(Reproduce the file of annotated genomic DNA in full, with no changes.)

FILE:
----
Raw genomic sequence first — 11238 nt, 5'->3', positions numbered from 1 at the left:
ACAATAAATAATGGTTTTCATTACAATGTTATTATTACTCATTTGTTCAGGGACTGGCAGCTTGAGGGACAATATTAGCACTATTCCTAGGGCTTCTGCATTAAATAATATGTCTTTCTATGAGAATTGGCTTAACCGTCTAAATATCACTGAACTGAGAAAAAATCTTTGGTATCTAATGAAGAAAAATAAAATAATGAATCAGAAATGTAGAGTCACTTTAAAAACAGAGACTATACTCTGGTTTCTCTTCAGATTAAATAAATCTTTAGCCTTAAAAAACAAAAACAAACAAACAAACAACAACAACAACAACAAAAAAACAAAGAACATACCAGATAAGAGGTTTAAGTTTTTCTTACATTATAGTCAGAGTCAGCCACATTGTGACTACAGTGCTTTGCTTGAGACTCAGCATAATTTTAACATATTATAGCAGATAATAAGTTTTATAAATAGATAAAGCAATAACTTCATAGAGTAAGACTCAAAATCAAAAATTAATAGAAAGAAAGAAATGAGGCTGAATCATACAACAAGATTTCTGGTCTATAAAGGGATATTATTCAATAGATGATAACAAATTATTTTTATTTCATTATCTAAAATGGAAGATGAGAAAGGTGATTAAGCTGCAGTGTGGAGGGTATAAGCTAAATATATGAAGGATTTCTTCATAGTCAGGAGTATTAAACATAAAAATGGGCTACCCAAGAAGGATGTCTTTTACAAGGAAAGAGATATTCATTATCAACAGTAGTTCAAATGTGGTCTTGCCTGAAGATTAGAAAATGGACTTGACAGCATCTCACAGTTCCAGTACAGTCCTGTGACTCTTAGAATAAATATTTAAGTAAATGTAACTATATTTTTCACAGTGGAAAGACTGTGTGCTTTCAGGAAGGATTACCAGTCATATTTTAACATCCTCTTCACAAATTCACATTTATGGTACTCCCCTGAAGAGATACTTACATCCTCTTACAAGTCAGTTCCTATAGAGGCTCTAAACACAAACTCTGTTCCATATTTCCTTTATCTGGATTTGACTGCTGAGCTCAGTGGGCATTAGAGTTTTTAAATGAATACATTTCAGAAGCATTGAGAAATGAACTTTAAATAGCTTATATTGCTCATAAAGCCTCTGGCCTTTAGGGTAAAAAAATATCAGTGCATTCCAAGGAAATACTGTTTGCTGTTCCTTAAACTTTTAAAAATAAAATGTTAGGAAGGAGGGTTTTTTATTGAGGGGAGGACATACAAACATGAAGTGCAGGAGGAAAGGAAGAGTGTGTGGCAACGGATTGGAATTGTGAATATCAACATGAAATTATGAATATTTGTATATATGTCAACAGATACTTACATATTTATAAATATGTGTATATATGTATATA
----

Raw genomic sequence first — 11238 nt, 5'->3', positions numbered from 1 at the left:
ACAATAAATAATGGTTTTCATTACAATGTTATTATTACTCATTTGTTCAGGGACTGGCAGCTTGAGGGACAATATTAGCACTATTCCTAGGGCTTCTGCATTAAATAATATGTCTTTCTATGAGAATTGGCTTAACCGTCTAAATATCACTGAACTGAGAAAAAATCTTTGGTATCTAATGAAGAAAAATAAAATAATGAATCAGAAATGTAGAGTCACTTTAAAAACAGAGACTATACTCTGGTTTCTCTTCAGATTAAATAAATCTTTAGCCTTAAAAAACAAAAACAAACAAACAAACAACAACAACAACAACAAAAAAACAAAGAACATACCAGATAAGAGGTTTAAGTTTTTCTTACATTATAGTCAGAGTCAGCCACATTGTGACTACAGTGCTTTGCTTGAGACTCAGCATAATTTTAACATATTATAGCAGATAATAAGTTTTATAAATAGATAAAGCAATAACTTCATAGAGTAAGACTCAAAATCAAAAATTAATAGAAAGAAAGAAATGAGGCTGAATCATACAACAAGATTTCTGGTCTATAAAGGGATATTATTCAATAGATGATAACAAATTATTTTTATTTCATTATCTAAAATGGAAGATGAGAAAGGTGATTAAGCTGCAGTGTGGAGGGTATAAGCTAAATATATGAAGGATTTCTTCATAGTCAGGAGTATTAAACATAAAAATGGGCTACCCAAGAAGGATGTCTTTTACAAGGAAAGAGATATTCATTATCAACAGTAGTTCAAATGTGGTCTTGCCTGAAGATTAGAAAATGGACTTGACAGCATCTCACAGTTCCAGTACAGTCCTGTGACTCTTAGAATAAATATTTAAGTAAATGTAACTATATTTTTCACAGTGGAAAGACTGTGTGCTTTCAGGAAGGATTACCAGTCATATTTTAACATCCTCTTCACAAATTCACATTTATGGTACTCCCCTGAAGAGATACTTACATCCTCTTACAAGTCAGTTCCTATAGAGGCTCTAAACACAAACTCTGTTCCATATTTCCTTTATCTGGATTTGACTGCTGAGCTCAGTGGGCATTAGAGTTTTTAAATGAATACATTTCAGAAGCATTGAGAAATGAACTTTAAATAGCTTATATTGCTCATAAAGCCTCTGGCCTTTAGGGTAAAAAAATATCAGTGCATTCCAAGGAAATACTGTTTGCTGTTCCTTAAACTTTTAAAAATAAAATGTTAGGAAGGAGGGTTTTTTATTGAGGGGAGGACATACAAACATGAAGTGCAGGAGGAAAGGAAGAGTGTGTGGCAACGGATTGGAATTGTGAATATCAACATGAAATTATGAATATTTGTATATATGTCAACAGATACTTACATATTTATAAATATGTGTATATATGTATATA